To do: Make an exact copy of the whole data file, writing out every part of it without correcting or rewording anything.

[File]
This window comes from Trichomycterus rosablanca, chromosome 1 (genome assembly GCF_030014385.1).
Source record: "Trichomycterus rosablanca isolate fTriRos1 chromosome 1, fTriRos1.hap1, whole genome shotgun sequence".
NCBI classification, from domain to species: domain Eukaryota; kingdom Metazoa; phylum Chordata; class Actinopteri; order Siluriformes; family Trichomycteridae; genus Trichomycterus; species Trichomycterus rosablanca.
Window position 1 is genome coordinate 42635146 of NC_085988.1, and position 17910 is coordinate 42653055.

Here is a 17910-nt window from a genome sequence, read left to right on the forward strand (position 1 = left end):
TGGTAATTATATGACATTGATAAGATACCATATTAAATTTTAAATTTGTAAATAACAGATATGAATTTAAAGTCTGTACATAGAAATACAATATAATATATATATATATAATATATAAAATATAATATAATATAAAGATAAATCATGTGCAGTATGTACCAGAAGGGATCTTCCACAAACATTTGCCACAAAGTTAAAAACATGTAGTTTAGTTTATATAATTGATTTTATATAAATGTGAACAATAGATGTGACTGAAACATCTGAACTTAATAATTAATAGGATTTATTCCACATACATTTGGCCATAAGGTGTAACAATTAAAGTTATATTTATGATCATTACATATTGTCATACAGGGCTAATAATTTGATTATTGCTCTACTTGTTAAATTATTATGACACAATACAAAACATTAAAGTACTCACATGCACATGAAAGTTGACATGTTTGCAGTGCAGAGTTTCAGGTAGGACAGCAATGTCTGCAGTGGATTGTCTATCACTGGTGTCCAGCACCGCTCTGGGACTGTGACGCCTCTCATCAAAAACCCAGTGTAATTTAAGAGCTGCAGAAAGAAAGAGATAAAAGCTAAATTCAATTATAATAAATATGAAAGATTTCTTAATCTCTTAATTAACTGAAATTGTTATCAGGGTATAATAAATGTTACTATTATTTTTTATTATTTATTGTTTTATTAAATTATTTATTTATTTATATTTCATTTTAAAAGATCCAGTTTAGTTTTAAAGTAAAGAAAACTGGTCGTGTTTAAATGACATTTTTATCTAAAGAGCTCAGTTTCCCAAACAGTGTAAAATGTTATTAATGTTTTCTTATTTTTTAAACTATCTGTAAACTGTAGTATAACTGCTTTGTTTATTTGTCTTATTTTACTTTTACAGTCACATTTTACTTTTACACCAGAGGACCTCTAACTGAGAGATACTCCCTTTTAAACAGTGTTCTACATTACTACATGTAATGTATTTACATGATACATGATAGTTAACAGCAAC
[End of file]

This window comes from Trichomycterus rosablanca, chromosome 1 (genome assembly GCF_030014385.1).
Source record: "Trichomycterus rosablanca isolate fTriRos1 chromosome 1, fTriRos1.hap1, whole genome shotgun sequence".
NCBI classification, from domain to species: domain Eukaryota; kingdom Metazoa; phylum Chordata; class Actinopteri; order Siluriformes; family Trichomycteridae; genus Trichomycterus; species Trichomycterus rosablanca.
Window position 1 is genome coordinate 42635146 of NC_085988.1, and position 17910 is coordinate 42653055.

Here is a 17910-nt window from a genome sequence, read left to right on the forward strand (position 1 = left end):
TGGTAATTATATGACATTGATAAGATACCATATTAAATTTTAAATTTGTAAATAACAGATATGAATTTAAAGTCTGTACATAGAAATACAATATAATATATATATATATAATATATAAAATATAATATAATATAAAGATAAATCATGTGCAGTATGTACCAGAAGGGATCTTCCACAAACATTTGCCACAAAGTTAAAAACATGTAGTTTAGTTTATATAATTGATTTTATATAAATGTGAACAATAGATGTGACTGAAACATCTGAACTTAATAATTAATAGGATTTATTCCACATACATTTGGCCATAAGGTGTAACAATTAAAGTTATATTTATGATCATTACATATTGTCATACAGGGCTAATAATTTGATTATTGCTCTACTTGTTAAATTATTATGACACAATACAAAACATTAAAGTACTCACATGCACATGAAAGTTGACATGTTTGCAGTGCAGAGTTTCAGGTAGGACAGCAATGTCTGCAGTGGATTGTCTATCACTGGTGTCCAGCACCGCTCTGGGACTGTGACGCCTCTCATCAAAAACCCAGTGTAATTTAAGAGCTGCAGAAAGAAAGAGATAAAAGCTAAATTCAATTATAATAAATATGAAAGATTTCTTAATCTCTTAATTAACTGAAATTGTTATCAGGGTATAATAAATGTTACTATTATTTTTTATTATTTATTGTTTTATTAAATTATTTATTTATTTATATTTCATTTTAAAAGATCCAGTTTAGTTTTAAAGTAAAGAAAACTGGTCGTGTTTAAATGACATTTTTATCTAAAGAGCTCAGTTTCCCAAACAGTGTAAAATGTTATTAATGTTTTCTTATTTTTTAAACTATCTGTAAACTGTAGTATAACTGCTTTGTTTATTTGTCTTATTTTACTTTTACAGTCACATTTTACTTTTACACCAGAGGACCTCTAACTGAGAGATACTCCCTTTTAAACAGTGTTCTACATTACTACATGTAATGTATTTACATGATACATGATAGTTAACAGCAAC